I was hoping that anointing my children as Christians would bring domestic succour into my life, but to date, little has changed.
The eldest still ruthlessly enjoys killing things electronically on Angry Birds, while the youngest takes sadistic pleasure in continuously smearing my clothing with ghastly baby food that dries like cement.
The caregiver duly warned me there would inevitably be "complications" in having our children christened.
I had entered into the ceremony drolly suggesting that baptising them as Anglicans meant they'd never have to go to church again.
I myself went through the works as a chorister, acquiring my musical education in a lovely old English parish church.
Religious dogma aside, it was enriching to be introduced to choral music in a church which installed its first vicar in 1215.
Occasionally, our choir would also join the choristers at nearby St Albans Cathedral to sing the wonderful anthems of Thomas Tallis. So, it's really not surprising that I still have twinges for things liturgical, even though as an adult moving into a new century, I'm more likely to share the viewpoint of the late Christopher Hitchens, who argued for a secular life based on science and reason, rather than on a philosophy based on organised repression and "wish-thinking".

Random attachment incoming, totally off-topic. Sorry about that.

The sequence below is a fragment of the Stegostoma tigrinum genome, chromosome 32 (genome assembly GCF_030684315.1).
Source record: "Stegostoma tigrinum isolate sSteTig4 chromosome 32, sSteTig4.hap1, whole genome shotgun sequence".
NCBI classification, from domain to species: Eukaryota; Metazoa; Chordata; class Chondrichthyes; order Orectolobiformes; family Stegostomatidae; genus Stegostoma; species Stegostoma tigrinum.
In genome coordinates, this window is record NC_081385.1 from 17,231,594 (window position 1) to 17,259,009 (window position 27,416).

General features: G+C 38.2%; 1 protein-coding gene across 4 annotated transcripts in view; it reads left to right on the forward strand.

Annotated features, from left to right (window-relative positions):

Anyhow, in spite of the caregiver's apprehensions over my motivations, which included lacing the godparent mix with a distinguished Jewish lady and an American gentleman who helped develop the nuclear bomb, the ceremony passed without incident and a pleasant time was had by all invited.
I occasionally run into the administrators of the local Parnell Cathedral and exchange the usual pleasantries.
In sharp contrast to the vicar of my choir days, who strode through the village in a black cloak, sternly threatening the wrath of God on parishioners who'd missed a service, today's clergy are mild-mannered and usually avoid the big questions. That is, until a letter arrived this week from the Cathedral hierarchy, suggesting brainwashing sessions following our decision to baptise the children.
"I warned you there would be 'complications'," repeated the caregiver.
I'm unclear how to handle the commitment sought. The only thing I recall about secular enlightenment is this: "If you talk to God, you are praying; if God talks to you, you have schizophrenia."
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